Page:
The court denied the request on Thursday, but the project’s opponents can appeal to the U.S. Supreme Court.
Jeffrey C. Parsons, a lawyer based in Lyons, CO with the Western Mining Action Project who argued for the Indigenous group, didn’t immediately reply to a phone call Friday morning seeking comment.
An enCore spokesperson said by phone the company may provide comment on the court’s decision.
The Dewey-Burdock in-situ recovery project is among several others enCore is pursuing in Texas, Wyoming and New Mexico as the company plugs in to a renewed interest in nuclear power by governments for producing energy without harmful gas emissions. Several countries have rolled back attempts to retire nuclear plants in the face of a European energy crisis and calls to fight climate change.
A 2020 report shows Dewey-Burdock has 5.4 million tonnes grading 0.132% uranium oxide for contained metal of 14.4 million lb. over a 16-year mine life. EnCore estimated construction costs at $31.7 million, a post-income tax net present value of $147.5 million at a discount rate of 8% and an internal rate of return of 50%. The calculations used a uranium price of $55 per lb., an operating cost of $10.46 per lb. and royalties and local taxes of $5.15 per lb. of production.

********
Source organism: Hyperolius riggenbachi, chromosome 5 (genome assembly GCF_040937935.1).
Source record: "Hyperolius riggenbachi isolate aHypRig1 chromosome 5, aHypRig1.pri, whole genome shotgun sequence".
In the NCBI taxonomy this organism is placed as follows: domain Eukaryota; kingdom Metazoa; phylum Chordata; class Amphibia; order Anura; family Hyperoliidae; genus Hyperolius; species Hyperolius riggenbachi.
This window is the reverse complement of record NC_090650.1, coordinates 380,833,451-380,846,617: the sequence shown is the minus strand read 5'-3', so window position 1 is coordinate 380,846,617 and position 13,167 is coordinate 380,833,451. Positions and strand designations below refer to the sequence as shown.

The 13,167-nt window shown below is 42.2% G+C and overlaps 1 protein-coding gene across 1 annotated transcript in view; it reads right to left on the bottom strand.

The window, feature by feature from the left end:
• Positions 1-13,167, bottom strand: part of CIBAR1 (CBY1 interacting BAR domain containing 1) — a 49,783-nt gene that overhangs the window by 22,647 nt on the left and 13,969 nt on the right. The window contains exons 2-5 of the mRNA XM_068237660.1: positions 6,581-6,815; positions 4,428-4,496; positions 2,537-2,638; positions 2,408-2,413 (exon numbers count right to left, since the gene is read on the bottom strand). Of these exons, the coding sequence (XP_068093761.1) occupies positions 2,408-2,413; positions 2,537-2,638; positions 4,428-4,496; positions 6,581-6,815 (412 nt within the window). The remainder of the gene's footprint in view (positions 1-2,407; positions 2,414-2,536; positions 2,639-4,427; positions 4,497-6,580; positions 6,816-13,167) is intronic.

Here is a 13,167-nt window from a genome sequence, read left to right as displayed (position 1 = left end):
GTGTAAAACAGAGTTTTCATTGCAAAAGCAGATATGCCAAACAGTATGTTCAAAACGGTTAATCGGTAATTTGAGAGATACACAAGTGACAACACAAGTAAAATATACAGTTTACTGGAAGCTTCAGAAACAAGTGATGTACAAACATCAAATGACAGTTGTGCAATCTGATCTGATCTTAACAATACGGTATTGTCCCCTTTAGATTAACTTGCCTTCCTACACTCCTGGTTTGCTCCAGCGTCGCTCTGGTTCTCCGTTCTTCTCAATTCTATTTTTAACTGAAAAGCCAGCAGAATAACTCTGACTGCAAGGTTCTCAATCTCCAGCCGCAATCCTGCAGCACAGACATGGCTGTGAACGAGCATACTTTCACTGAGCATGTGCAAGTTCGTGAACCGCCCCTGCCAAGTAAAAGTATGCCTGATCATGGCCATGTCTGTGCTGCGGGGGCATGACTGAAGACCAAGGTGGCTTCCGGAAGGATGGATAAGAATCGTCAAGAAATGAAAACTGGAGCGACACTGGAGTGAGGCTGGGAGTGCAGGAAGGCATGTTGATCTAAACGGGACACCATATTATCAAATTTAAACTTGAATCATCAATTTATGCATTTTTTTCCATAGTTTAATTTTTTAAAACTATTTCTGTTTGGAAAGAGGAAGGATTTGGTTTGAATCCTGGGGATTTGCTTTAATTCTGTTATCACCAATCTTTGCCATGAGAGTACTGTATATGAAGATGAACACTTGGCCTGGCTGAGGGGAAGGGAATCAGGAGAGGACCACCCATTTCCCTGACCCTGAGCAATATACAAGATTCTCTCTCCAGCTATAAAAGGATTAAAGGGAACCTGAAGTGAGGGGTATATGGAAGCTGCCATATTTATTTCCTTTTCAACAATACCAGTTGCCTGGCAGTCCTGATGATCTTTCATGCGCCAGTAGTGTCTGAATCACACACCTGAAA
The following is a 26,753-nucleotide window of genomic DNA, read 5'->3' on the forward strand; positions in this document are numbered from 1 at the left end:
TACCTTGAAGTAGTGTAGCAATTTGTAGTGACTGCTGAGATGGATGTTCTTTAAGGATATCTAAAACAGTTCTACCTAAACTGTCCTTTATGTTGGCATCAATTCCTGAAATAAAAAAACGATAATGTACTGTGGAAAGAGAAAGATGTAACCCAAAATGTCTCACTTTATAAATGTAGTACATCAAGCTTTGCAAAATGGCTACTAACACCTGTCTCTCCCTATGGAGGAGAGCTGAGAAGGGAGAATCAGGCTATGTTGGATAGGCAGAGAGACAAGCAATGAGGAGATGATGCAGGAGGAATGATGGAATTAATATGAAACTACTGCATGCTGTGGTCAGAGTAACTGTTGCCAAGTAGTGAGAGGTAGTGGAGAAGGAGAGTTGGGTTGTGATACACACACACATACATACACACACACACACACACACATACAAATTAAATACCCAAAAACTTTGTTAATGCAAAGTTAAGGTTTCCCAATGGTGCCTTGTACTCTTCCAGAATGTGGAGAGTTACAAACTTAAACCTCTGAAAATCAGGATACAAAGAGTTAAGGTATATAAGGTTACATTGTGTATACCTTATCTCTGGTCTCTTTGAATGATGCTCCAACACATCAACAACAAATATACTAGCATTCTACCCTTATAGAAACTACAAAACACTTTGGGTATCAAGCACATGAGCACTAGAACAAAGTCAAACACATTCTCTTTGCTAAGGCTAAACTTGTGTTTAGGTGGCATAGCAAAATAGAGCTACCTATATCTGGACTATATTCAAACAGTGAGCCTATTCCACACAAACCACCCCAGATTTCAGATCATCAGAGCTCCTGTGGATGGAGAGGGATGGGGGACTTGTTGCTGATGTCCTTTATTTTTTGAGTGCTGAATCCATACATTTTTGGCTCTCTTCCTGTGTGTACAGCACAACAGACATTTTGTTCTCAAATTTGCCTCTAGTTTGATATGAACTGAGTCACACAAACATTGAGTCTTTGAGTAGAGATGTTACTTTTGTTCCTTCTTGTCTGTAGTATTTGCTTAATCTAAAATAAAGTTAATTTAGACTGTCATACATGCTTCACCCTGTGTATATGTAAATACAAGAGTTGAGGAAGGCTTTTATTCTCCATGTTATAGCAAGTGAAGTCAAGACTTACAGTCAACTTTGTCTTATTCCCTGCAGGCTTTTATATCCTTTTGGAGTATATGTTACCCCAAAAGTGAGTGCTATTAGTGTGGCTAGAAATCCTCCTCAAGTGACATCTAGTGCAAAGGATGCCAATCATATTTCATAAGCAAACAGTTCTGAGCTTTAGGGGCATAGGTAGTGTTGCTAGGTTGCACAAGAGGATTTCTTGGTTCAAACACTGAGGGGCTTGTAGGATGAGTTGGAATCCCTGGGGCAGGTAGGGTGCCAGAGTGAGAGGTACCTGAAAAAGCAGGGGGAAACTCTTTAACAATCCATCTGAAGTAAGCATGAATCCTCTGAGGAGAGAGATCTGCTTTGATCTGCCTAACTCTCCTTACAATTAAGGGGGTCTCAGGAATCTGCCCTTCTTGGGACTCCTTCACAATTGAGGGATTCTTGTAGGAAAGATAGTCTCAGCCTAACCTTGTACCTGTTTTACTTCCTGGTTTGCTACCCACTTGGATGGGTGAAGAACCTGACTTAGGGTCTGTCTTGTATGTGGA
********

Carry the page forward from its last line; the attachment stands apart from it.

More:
According to court documents, the project’s opponents objected to how the NRC conducted environmental impact studies from 2009-19 on the property and the proposed in-situ recovery process. In-situ recovery involves pumping a solution into underground ore beds to dissolve uranium, then pumping it to the surface where the uranium is recovered for processing into fuel.